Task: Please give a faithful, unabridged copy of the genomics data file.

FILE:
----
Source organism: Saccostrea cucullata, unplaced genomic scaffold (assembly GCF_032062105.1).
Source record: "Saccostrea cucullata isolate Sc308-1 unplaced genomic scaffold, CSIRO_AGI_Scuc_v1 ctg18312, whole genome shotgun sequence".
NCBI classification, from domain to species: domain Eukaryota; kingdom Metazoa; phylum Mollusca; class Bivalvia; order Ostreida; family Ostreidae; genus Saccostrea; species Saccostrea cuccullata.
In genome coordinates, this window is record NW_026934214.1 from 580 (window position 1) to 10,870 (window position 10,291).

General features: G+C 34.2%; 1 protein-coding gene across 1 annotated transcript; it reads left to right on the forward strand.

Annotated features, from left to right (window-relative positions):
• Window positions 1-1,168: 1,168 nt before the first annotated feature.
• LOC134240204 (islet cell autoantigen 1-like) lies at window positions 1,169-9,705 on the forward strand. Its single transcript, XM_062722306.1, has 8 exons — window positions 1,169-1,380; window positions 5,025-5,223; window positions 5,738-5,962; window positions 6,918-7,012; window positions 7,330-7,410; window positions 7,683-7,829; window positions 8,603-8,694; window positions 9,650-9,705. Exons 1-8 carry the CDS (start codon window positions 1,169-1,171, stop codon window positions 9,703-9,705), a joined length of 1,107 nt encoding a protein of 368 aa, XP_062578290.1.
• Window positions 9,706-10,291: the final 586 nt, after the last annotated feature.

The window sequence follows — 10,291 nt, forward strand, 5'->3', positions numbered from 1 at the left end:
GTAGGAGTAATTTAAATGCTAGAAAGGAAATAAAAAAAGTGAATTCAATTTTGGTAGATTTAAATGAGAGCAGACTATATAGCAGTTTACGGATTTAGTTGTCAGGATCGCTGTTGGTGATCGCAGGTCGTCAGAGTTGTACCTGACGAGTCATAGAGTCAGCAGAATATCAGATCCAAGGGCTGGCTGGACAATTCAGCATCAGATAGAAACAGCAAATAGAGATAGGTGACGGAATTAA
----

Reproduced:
Source organism: Saccostrea cucullata, unplaced genomic scaffold (assembly GCF_032062105.1).
Source record: "Saccostrea cucullata isolate Sc308-1 unplaced genomic scaffold, CSIRO_AGI_Scuc_v1 ctg18312, whole genome shotgun sequence".
NCBI classification, from domain to species: domain Eukaryota; kingdom Metazoa; phylum Mollusca; class Bivalvia; order Ostreida; family Ostreidae; genus Saccostrea; species Saccostrea cuccullata.
In genome coordinates, this window is record NW_026934214.1 from 580 (window position 1) to 10,870 (window position 10,291).

General features: G+C 34.2%; 1 protein-coding gene across 1 annotated transcript; it reads left to right on the forward strand.

Annotated features, from left to right (window-relative positions):
• Window positions 1-1,168: 1,168 nt before the first annotated feature.
• LOC134240204 (islet cell autoantigen 1-like) lies at window positions 1,169-9,705 on the forward strand. Its single transcript, XM_062722306.1, has 8 exons — window positions 1,169-1,380; window positions 5,025-5,223; window positions 5,738-5,962; window positions 6,918-7,012; window positions 7,330-7,410; window positions 7,683-7,829; window positions 8,603-8,694; window positions 9,650-9,705. Exons 1-8 carry the CDS (start codon window positions 1,169-1,171, stop codon window positions 9,703-9,705), a joined length of 1,107 nt encoding a protein of 368 aa, XP_062578290.1.
• Window positions 9,706-10,291: the final 586 nt, after the last annotated feature.

The window sequence follows — 10,291 nt, forward strand, 5'->3', positions numbered from 1 at the left end:
GTAGGAGTAATTTAAATGCTAGAAAGGAAATAAAAAAAGTGAATTCAATTTTGGTAGATTTAAATGAGAGCAGACTATATAGCAGTTTACGGATTTAGTTGTCAGGATCGCTGTTGGTGATCGCAGGTCGTCAGAGTTGTACCTGACGAGTCATAGAGTCAGCAGAATATCAGATCCAAGGGCTGGCTGGACAATTCAGCATCAGATAGAAACAGCAAATAGAGATAGGTGACGGAATTAA